The Significance of the Last Stand

Topics: American Civil War, George Armstrong Custer, Battle of the Little Bighorn Pages: 10 (3297 words) Published: June 2, 2006
The Significance of the Last Stand

I. Fictionalizing History

Relating history of past to history of present

[1] What do historians create with the history they account? History is a story that never ends. The events of the present in essence have already happened in the past. Historians try to make sense of the present by deconstructing the past. Only through analysis of the past can one understand the present. I remember playing cowboys and Indians as a child. I would always play the part of the cowboys, and consequently the cowboys always won. At the end of my day's adventure I went to my parents to tell them of my conquest against the Indians. I made certain to include every detail of the battle -- from first charge to last saber stroke. History was made that day in my backyard with the green figurine—soldier on horseback—whose defeat of the Indian nemesis forces was both courageous and honorable.

[2] Past history is connected to the occurrences of the present. History repeats itself as present action gains significance from past events. President Clinton was recently impeached. To date he is the first President to receive this less-than-honorable acclaim. In my opinion, no critical repercussions resulted. The only reason why Clinton's impeachment was important was because it was the first such instance in our nation's history. If President Nixon had not resigned and had been impeached and removed from office, the importance of Clinton's impeachment would have appeared far less important in retrospect. Because of the past history of our nation, the present history became significant.

II. The Purpose of They Died With Their Boots On

Recreation of American Cause 1876

[3] American film demonstrates history as narrative. The historical classic They Died With Their Boots On is a recreation of the history of General George Armstrong Custer's life. This movie adds to the already prevalent myth of the Boy General. The movie was released in 1941, when Germany, under Adolf Hitler, had control of "Fortress Europe," and threatened to end democracy as the world knew it. The United States prepared to defend democracy in total war. American soldiers needed a cause to die for. The most important aspect They Died With Their Boots On created was a reason for United States Soldiers to die, fighting for the American cause.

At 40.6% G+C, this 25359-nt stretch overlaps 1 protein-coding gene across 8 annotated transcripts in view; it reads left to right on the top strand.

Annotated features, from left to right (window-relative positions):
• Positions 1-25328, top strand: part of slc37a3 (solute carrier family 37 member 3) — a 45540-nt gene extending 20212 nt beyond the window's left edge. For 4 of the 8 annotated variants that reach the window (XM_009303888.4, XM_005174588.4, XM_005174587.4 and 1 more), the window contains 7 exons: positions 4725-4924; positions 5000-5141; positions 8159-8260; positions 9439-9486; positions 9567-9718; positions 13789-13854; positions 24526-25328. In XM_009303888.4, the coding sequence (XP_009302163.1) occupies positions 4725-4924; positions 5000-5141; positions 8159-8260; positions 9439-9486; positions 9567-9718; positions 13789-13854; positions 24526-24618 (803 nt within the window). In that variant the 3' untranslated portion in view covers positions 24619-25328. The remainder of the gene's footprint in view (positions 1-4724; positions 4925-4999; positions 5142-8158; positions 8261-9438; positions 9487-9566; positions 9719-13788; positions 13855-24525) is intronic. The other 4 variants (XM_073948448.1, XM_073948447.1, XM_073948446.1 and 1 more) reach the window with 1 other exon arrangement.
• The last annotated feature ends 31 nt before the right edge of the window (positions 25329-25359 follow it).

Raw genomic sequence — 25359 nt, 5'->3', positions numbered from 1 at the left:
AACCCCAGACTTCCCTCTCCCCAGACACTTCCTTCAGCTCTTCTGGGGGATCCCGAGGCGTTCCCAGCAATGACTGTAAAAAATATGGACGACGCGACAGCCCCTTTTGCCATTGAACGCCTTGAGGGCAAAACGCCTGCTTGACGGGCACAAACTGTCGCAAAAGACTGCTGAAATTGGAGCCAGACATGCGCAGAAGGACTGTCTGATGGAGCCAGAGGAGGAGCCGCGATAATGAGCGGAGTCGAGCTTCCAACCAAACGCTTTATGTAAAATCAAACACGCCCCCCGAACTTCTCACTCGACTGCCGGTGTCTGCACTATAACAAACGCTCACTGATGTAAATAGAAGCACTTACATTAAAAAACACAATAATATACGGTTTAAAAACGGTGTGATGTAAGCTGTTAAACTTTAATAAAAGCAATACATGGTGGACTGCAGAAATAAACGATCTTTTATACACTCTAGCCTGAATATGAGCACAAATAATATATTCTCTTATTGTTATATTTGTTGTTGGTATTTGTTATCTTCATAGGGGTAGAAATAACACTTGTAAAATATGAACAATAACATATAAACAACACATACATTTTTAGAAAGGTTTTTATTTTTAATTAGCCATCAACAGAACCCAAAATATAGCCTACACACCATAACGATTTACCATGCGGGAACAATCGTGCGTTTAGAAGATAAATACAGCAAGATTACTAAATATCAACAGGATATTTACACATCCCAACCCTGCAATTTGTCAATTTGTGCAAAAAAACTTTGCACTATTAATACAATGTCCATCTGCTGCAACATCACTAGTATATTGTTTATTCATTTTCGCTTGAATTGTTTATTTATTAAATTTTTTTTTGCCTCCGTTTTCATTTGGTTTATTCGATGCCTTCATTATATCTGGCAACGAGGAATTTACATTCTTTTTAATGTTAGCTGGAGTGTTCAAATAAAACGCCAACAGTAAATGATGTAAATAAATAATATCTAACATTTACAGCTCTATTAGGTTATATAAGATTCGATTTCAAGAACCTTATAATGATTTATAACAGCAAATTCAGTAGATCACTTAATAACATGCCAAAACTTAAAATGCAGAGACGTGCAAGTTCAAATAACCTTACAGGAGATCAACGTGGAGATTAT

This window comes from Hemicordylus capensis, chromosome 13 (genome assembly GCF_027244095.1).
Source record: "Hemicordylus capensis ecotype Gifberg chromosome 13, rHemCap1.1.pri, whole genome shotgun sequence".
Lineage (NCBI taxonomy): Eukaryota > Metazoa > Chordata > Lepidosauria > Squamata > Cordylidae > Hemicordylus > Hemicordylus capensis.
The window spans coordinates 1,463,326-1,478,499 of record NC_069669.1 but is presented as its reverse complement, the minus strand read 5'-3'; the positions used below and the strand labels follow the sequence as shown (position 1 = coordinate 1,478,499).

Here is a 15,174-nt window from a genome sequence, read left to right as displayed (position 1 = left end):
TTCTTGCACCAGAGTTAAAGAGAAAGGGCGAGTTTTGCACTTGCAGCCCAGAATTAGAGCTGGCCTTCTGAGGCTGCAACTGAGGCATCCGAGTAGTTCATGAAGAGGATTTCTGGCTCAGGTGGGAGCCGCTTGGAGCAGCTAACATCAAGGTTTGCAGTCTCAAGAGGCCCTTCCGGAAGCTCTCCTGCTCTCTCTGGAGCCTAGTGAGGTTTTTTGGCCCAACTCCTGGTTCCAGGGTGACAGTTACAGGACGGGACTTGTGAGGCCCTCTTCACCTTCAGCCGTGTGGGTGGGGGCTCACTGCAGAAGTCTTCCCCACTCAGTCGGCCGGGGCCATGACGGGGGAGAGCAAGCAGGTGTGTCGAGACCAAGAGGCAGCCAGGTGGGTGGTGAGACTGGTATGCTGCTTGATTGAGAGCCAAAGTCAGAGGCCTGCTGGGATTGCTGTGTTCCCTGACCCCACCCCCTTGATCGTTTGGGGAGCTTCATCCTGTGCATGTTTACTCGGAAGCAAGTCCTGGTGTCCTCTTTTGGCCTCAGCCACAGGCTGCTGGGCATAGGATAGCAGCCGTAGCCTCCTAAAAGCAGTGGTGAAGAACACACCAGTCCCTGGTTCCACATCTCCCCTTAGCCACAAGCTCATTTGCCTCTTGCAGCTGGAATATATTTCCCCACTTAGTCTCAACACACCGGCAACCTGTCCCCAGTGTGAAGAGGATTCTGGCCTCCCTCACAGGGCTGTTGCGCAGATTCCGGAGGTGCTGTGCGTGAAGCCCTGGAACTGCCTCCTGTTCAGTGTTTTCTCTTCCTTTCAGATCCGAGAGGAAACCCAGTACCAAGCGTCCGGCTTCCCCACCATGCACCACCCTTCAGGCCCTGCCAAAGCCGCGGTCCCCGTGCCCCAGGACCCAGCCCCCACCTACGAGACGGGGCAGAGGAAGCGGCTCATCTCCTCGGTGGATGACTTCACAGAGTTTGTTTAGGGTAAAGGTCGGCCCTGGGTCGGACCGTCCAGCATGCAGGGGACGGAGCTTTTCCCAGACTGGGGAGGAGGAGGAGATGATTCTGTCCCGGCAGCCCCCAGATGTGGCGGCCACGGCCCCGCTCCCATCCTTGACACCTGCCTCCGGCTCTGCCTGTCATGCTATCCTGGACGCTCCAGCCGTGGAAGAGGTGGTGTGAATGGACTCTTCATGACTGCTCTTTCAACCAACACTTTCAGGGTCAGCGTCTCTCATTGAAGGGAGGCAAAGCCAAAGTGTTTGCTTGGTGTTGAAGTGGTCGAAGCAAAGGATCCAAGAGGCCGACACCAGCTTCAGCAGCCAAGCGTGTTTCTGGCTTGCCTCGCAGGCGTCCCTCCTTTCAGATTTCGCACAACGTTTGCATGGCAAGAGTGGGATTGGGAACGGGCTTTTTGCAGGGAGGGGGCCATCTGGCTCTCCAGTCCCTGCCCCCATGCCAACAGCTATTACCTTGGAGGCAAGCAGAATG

[4] To understand the ramifications this movie had on the existing nation of the time and to understand the American Cause Custer taught us to die for, Custer's life must be examined.

III. The Life of a General


[5] George Armstrong Custer was born on December 5th, 1839, in a small hamlet of New Rumley, Ohio, to Emanuel Henry and his second wife, Maria W. K. Custer. His father Emanuel was a blacksmith who came from a prosperous military heritage—his grandfather, also named Emanuel, came from Hesse in the Germanies around the middle of the eighteenth century and fought in the Revolutionary war. This was a fact proudly remembered by the family. Custer's mother, Maria Ward, was widowed in 1835, and remarried Emanuel Henry to produce two children who died in infancy before George Armstrong was born.

[6] The Custer's produced five children: George, Nevin, Thomas, Boston, and Margaret. George was understandably the favorite of both mother and father from birth. His parents called him "Autie," after his own childhood efforts to pronounce his middle name. Tom, the third born, developed a close relationship with his big brother—imitating and admiring George's actions. Tom followed George all the way into the Battle of Little Bighorn—Tom was a soldier under his big brother's command. Eventually the brother that Tom imitated and admired would lead him to death.

[7] George Armstrong Custer was a born militarist. When Autie was four he took a trip to the dentist to get a tooth removed. Little Autie,...

Bibliography: Cullens, J. "Custer 's Last Stand." Army Quarterly and Defense Journal [Great Britain] 90.1 (1965): 104-9.
Dippie, Brian W. Custer 's Last Stand: The Anatomy of an American Myth. Lincoln: U of Nebraska P, 1994.
Hutton, Paul Andrew, ed. The Custer Reader. Lincoln: U of Nebraska P, 1992.
Rolland, Marc. "Knocking the Paste Eye out of the Idol: The Second Death of George Armstrong Custer." Revue Francaise d 'etudes Americaines [France], 1993.
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